Global Sustainable Development Report 2015
A new United Nations flagship report launched today finds that solutions to the challenges to people and planet must build on clear scientific findings in order to be sustainable. “The successful implementation of the new sustainable development agenda requires a strong scientific foundation that is understood by policymakers,” said Wu Hongbo, UN DESA’s Under-Secretary-General, referring to the proposed 17 sustainable development goals, scheduled for adoption in September in New York.
The 2015 Global Sustainable Development Report, an intergovernmental-mandated report on the science-policy interface for sustainable development, was presented to UN Member States at the High Level Political Forum, the new body that is expected to be tasked with the monitoring the implementation of the new sustainable development agenda.
“This report shows us how we must sharpen our collective scientific understanding and presentation so that we can make informed decisions that improve people’s lives,” stressed Mr. Wu.
It provides a survey of scientific findings that includes oceans and livelihoods, natural disasters, industrialization, sustainable consumption and production, and use of “big data” in Africa.
On the state of the science on oceans, seas and marine resources, for example, the report finds that while 3 billion people depend on these resources for their livelihoods, they are increasingly threatened, degraded or destroyed by human activities.
Although there are estimates that the global oceans-based economy is estimated at between 3 and 6 trillion dollars a year, experts say there is a real lack of scientific information on how improvements in human well-being can reduce further ocean degradation.
They suggest that further research needs to be undertaken on the effects of changes in lifestyle, such as reductions in consumptions, on the sustainability of marine resource use.
Effective disaster risk reduction measures will need to play a key role for disaster-prone countries in implementation of the post-2015 development agenda in order to prevent hard won development gains from being eroded. The problem is all too real, since the year 2000, natural disasters have caused the loss of life of over 1.1 million and affected another 2.7 billion people, warns the report.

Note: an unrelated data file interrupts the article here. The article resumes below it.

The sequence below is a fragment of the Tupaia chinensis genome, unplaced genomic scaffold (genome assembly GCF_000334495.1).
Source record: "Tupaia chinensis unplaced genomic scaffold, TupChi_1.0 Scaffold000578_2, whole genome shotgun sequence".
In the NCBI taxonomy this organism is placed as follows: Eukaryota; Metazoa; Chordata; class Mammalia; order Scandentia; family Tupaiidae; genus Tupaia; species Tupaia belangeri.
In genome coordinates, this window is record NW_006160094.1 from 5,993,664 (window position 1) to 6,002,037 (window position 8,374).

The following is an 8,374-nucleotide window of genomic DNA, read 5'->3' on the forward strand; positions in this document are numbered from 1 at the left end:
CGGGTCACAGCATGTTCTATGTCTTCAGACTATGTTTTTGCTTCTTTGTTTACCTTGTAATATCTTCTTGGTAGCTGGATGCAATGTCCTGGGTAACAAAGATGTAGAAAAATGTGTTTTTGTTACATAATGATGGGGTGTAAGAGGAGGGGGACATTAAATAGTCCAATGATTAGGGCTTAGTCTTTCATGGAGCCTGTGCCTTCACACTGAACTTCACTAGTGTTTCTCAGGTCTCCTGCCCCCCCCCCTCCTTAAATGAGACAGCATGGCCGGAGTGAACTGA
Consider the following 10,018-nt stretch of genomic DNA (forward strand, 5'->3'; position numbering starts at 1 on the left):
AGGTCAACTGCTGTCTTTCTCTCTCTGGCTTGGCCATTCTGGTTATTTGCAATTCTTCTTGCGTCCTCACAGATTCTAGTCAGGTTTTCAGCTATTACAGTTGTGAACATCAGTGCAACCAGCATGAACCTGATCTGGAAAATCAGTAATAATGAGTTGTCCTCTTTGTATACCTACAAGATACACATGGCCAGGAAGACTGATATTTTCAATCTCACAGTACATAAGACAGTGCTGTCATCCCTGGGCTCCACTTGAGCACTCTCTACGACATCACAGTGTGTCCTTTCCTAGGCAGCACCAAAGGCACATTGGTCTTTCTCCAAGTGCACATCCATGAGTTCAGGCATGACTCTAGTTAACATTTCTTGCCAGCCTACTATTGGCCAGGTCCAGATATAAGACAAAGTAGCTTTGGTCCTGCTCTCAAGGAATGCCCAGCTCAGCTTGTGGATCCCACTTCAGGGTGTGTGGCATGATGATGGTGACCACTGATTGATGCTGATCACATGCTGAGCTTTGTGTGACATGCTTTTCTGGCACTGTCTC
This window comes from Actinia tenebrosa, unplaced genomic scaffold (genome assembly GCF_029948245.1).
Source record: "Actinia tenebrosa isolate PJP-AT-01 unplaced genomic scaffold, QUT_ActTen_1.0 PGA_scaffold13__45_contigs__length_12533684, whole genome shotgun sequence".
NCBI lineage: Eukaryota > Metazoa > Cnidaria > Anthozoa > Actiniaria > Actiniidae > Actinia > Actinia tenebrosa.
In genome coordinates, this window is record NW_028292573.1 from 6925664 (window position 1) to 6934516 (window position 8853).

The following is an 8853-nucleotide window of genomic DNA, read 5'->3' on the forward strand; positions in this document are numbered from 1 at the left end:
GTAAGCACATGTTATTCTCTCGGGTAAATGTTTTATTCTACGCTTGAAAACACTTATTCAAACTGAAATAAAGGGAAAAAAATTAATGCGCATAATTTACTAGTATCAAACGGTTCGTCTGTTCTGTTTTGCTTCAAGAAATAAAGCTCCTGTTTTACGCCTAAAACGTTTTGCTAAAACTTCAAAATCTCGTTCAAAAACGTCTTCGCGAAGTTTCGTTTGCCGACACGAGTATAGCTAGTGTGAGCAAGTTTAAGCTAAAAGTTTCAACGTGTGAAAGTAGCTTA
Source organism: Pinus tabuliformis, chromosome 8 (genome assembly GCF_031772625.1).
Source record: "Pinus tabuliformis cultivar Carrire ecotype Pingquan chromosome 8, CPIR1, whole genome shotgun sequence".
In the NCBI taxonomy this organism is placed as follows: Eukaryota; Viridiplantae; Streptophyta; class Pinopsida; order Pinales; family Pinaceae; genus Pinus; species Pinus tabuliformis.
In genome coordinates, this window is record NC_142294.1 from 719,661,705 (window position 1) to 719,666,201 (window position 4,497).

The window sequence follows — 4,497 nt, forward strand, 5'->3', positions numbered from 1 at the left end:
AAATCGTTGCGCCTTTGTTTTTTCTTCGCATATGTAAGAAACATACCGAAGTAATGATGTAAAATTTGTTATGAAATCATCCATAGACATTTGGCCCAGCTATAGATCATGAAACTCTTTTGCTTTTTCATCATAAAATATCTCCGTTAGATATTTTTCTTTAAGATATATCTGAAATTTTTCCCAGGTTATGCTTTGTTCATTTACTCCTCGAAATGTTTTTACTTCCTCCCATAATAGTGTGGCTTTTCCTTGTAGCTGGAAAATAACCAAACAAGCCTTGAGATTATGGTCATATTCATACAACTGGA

Using crowd sourcing techniques within the scientific community, the Report attempted to identify new and emerging issues, based on scientific evidence that policymakers need to be aware of. In the present exercise, energy topped the list, followed by natural resource management, governance and climate change.
New ways to get health and livelihood data supports a range of question types, and enables quick analysis and geographical mapping of the data, as the Drought Early Warning Program in southern Ethiopia proves it, adds the report: women use Android smartphones and tablets to collect data on water, health, food security, and livelihoods indicators every month from their communities using an app that captures audio, photos and GPS data.
Cell phone records have also helped to estimate population flows and design targeted policies against Ebola, notes the report. As the virus spread rapidly via local and regional travel, the data collected allowed modelers to assess the likely travel routes of infected individuals, so as to identify where new outbreaks or increased local transmission might occur.